The situation of

Industrial Development Bank (TASE:

INDD.GG

) is worse than originally thought, it appears from its financial statements, released Friday.

According to the figures in its report, the recent spate of withdrawals have caused a liquidity crunch so bad that it may default on commitments.

Even though the report is for the second quarter, it specifies that after the quarter from June 30, 2002 the public withdrew some NIS 1.1 billion from the bank.

That leaves the bank with NIS 2.6 billion in deposits, compared with NIS 3.66 billion at the end of June, and NIS 4.4 billion on December 31, 2001.

The bank's loss for the second quarter reduced its shareholders equity to NIS 527.5 million, from NIS 780 million at the end of 2001.

Its capital adequacy ratio dropped to 11% on June 30, versus 13.9% at the end of 2001.

Its capital adequacy ratio is substantially below the 15% floor the Bank of Israel dictated for Industrial Development Bank, which has protested that Israel's other commercial banks are required to heed a capital adequacy ratio of 9%.

The steep fall in shareholders equity has caused another side effect the bank is in breach of another central bank directive, regarding the maximum ratio of capital that it can lend to a single borrower. For that problem alone, Industrial Development Bank has had to set aside NIS 5.1 million.

In the second-quarter statement, the bank's management notes that it intends to achieve a 15.5% capital adequacy ratio by year-end, by cutting back its borrowing and new credit to the general public. However, achieving that ratio cannot be done without a capital infusion from the Bank of Israel, the management adds.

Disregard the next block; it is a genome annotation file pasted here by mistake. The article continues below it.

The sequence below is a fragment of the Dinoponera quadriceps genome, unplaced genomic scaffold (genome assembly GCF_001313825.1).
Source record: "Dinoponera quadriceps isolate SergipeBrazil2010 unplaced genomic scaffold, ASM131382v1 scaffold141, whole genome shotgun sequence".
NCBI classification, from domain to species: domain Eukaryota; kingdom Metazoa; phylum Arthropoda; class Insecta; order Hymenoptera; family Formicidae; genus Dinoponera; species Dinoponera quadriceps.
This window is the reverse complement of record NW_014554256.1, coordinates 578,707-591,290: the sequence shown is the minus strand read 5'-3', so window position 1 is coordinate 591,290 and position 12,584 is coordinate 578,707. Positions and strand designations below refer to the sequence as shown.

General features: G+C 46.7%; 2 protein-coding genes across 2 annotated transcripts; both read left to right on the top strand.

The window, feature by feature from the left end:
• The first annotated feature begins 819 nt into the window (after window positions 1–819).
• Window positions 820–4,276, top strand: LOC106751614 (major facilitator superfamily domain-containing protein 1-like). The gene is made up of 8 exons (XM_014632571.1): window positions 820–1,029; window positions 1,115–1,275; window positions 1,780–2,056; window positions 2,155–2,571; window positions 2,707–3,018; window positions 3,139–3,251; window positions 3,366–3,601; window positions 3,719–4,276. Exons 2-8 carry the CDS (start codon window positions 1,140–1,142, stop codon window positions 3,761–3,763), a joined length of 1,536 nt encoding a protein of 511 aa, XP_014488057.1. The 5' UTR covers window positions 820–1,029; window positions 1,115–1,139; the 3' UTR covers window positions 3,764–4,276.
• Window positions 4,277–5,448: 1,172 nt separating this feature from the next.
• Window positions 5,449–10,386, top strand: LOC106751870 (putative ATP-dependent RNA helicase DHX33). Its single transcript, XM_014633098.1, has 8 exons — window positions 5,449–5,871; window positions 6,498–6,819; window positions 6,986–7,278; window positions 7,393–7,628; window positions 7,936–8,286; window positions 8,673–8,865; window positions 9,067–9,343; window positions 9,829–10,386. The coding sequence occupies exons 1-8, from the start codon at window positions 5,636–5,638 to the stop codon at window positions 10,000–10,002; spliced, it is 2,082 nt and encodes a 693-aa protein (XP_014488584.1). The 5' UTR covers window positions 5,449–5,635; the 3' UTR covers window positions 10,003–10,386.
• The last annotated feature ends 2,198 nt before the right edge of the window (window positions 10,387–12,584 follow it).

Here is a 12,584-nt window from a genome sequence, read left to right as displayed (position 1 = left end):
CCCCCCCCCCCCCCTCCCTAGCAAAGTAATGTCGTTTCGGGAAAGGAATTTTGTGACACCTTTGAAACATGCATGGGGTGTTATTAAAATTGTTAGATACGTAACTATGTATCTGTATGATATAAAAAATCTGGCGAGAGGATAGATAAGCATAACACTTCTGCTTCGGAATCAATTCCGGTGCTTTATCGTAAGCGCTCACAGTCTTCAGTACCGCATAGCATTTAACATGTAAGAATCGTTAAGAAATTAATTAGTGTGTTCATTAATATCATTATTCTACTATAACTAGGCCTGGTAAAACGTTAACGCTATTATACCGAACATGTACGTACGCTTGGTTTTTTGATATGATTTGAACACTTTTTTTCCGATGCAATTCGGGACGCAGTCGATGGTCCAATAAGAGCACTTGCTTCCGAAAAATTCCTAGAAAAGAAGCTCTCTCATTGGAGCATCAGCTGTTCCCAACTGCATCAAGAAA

Finance Ministry Accountant-General Nir Gilad vehemently opposes infusing new capital, but did agree that the Bank of Israel extend a credit line.

Industrial Development Bank says the terms of the credit from Bank of Israel have not been finalized, nor has the Finance Ministry officially notified it of the change in status of the government deposits at the bank to "deferred".

Because of the central bank failure to extend the promised credit line, Industrial Development Bank's account at the central bank is NIS 813 million in overdraft. The interest on that is 48%, in annual terms, or 61%, adjusted, a rate that Industrial Development Bank says its board rejects.

Bank of Israel on August 29 directed Industrial Development Bank to reduce its overdraft within a week.

At the end of the first half, Industrial Development Bank's credit to the public stood at NIS 11.9 billion, down from NIS 12.4 billion at the end of 2001. Its ratio of problem debt which does not generate income - soared to 21%, to NIS 528.88 million.

Industrial Development Bank ended the second quarter with a loss of NIS 128.5 million, compared with losing NIS 32.3 million in the first quarter, and netting NIS 3.7 million in the parallel quarter.

Just recently the bank warned it would lose NIS 100 million. It missed even that warning by a mile.

Most of its loss was due to climbing provision for doubtful debt, and from declining profits from regular activity due to the recession. Its yield on capital was a negative 39.8%, in annual terms.

First-half provision for doubtful debt was NIS 177.4 million for the second quarter, up 665% from the parallel six months of last year, when it set aside NIS 23.2 million.

Most of that sum, NIS 134.3 million, was set aside in the second quarter.

Despite its losses, Industrial Development Bank paid NIS 9.6 million dividends in the second quarter and reported that it has not reached a decision on third-quarter dividends.